Bezos's Post Silent on Amazon Fiasco

Paper has yet to cover ban of transgender book by parent company

Washington Post owner and Amazon CEO Jeff Bezos / Getty Images
February 26, 2021

The Washington Post professes an interest in tech and avows a no-holds-barred relationship toward owner and tech titan Jeff Bezos, but the paper remains silent after Amazon banned a bestselling book without explanation.

Author Ryan T. Anderson tweeted on Monday that Amazon had removed his book When Harry Became Sally: Responding to the Transgender Moment from its platforms. Amazon refused to give an explanation to Anderson or his publisher and has not responded to requests from the Washington Free Beacon or from four senators concerned about its use of monopoly power.

The Post covered Anderson's book extensively when it came out in 2018. The piece, headlined "Ryan Anderson's book on transgender people is creating an uproar," originally contained several misstatements of Anderson's positions. The original version said, "Anderson makes an inflammatory claim—that transgender people are mentally ill." It also claimed Anderson had championed "conversion therapy." When critics pointed out the falsehoods, the Post amended the piece to say, "Anderson makes what some feel is an inflammatory case against transgender people."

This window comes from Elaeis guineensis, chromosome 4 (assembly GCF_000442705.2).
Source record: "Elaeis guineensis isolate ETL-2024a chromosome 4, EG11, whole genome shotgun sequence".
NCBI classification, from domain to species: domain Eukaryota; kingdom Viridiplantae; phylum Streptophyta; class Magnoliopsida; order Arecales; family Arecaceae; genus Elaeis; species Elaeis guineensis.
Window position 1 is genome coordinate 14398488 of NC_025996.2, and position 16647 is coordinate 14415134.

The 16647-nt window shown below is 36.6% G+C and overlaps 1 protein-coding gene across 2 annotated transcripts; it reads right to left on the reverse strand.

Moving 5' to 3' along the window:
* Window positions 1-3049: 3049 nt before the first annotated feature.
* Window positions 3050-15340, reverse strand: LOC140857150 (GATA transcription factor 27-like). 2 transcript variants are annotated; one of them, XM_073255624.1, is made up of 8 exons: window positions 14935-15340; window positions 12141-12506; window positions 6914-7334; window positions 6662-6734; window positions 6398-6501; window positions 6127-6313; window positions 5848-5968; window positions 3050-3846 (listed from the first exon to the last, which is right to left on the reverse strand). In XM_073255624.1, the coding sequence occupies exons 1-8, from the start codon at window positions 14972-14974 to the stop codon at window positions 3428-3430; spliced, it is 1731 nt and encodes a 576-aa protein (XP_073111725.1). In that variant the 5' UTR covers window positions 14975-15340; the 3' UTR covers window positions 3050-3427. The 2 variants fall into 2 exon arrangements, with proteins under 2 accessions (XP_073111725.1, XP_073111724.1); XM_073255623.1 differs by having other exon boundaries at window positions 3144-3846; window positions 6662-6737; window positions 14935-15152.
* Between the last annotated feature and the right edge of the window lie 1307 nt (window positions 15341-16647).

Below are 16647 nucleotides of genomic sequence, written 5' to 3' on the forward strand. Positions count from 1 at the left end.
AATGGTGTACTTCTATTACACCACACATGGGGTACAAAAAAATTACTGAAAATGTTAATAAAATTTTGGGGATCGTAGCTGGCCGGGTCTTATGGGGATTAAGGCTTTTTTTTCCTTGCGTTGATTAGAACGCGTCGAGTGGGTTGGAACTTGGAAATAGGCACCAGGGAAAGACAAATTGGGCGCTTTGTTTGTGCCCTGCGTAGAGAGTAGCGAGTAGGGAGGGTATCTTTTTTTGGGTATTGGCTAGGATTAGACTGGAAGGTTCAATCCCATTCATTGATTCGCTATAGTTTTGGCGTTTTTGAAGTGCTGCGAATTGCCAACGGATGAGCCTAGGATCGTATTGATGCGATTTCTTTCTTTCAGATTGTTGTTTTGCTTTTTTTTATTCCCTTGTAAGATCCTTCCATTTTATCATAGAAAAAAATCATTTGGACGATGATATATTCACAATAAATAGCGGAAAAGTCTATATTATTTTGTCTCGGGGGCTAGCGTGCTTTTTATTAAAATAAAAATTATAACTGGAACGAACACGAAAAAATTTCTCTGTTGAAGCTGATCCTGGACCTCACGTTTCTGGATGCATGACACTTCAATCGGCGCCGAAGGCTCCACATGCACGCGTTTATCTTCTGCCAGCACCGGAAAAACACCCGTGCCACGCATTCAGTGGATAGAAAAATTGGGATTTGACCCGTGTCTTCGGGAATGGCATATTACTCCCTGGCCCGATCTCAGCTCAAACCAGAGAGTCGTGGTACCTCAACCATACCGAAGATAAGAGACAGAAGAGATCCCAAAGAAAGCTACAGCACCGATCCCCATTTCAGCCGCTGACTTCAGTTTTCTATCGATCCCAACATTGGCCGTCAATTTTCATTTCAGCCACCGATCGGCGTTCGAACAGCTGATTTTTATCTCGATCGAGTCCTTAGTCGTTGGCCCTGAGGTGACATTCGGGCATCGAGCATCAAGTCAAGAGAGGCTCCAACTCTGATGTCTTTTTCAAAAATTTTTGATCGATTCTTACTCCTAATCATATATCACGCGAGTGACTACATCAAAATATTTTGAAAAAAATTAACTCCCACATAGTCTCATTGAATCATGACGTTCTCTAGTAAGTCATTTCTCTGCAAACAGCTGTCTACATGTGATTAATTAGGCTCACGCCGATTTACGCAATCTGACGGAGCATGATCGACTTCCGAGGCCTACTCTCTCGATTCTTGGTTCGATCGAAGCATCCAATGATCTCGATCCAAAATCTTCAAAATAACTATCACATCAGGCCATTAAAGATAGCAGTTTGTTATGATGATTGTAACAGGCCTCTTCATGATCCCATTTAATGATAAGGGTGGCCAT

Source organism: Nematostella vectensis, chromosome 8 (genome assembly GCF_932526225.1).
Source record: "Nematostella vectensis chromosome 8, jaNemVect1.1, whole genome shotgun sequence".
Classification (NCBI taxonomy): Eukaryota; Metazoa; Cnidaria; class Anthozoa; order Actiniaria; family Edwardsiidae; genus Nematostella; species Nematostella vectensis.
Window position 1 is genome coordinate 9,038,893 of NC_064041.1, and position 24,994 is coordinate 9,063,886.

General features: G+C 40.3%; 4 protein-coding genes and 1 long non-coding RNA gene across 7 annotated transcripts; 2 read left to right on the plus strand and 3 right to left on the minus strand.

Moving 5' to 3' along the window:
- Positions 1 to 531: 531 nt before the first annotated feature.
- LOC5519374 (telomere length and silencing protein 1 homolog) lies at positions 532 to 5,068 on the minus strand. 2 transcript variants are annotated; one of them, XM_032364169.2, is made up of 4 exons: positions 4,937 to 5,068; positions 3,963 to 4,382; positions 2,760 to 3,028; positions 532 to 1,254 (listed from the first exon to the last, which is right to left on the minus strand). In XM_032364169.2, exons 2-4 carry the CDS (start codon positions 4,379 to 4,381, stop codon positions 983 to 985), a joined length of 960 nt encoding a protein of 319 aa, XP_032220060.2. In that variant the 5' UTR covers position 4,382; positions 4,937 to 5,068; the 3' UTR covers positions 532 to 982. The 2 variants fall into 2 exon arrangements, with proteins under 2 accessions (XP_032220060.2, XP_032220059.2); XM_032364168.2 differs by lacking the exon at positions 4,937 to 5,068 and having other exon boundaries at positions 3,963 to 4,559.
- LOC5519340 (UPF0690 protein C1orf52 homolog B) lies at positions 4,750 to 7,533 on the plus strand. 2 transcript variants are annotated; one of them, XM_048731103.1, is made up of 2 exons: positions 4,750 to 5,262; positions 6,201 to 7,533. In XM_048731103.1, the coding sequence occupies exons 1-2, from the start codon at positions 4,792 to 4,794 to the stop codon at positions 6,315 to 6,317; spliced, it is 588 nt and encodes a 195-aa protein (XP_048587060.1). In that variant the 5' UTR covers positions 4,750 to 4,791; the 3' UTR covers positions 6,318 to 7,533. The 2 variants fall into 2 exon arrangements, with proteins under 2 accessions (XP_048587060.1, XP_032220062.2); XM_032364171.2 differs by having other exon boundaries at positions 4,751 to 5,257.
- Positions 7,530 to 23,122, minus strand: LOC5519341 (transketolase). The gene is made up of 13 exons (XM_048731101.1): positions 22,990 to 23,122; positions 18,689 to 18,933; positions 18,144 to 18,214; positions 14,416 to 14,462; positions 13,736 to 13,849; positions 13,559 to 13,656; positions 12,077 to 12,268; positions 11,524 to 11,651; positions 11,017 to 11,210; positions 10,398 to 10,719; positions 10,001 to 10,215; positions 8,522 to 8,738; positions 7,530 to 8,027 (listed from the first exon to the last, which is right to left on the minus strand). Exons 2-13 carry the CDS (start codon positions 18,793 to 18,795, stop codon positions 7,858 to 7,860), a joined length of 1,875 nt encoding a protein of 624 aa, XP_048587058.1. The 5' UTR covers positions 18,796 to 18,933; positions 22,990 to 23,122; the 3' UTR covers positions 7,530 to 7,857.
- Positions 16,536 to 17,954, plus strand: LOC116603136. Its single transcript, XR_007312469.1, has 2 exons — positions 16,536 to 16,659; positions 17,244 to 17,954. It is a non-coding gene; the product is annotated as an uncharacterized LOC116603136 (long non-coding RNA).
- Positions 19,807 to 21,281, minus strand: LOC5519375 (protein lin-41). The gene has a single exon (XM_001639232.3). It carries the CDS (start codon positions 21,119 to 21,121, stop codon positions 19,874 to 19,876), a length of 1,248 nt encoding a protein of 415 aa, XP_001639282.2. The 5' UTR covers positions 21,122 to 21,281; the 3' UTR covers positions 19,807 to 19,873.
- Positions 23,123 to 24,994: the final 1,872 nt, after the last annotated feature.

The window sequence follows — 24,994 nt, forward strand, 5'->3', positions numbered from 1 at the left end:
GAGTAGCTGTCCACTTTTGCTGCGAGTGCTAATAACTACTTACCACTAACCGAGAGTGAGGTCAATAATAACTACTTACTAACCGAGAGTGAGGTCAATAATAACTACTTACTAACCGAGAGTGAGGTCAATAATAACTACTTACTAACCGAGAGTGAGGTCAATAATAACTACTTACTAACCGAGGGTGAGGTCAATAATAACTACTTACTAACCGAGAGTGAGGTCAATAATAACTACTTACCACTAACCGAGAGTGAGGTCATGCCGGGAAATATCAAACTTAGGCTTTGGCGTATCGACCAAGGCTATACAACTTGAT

Jeff Bezos, the founder of Amazon, bought the Washington Post in 2013. Post editors say they have never experienced editorial pressure from Bezos on stories. Shani George, director of communications for the Post, told the Free Beacon, "We do not discuss our internal coverage plans, and all editorial decisions are made independent of the interests of any outside party or company."

Marty Baron, the current executive editor, stressed in a New Yorker interview that Bezos "actually believes in the mission of journalism; that he thinks it's really important for a democracy." Baron also said the Post had "significantly expanded its coverage of technology." Baron will leave the paper at the end of February.

When asked by the New Yorker if the Post covered Amazon differently than other companies, Baron strenuously denied it: "In fact, sometimes I wonder whether we feel that we have to be even more aggressive just to prove that we're not being controlled in some way by our boss."

Updated 5:01 p.m. to include comment from Shani George of the Washington Post.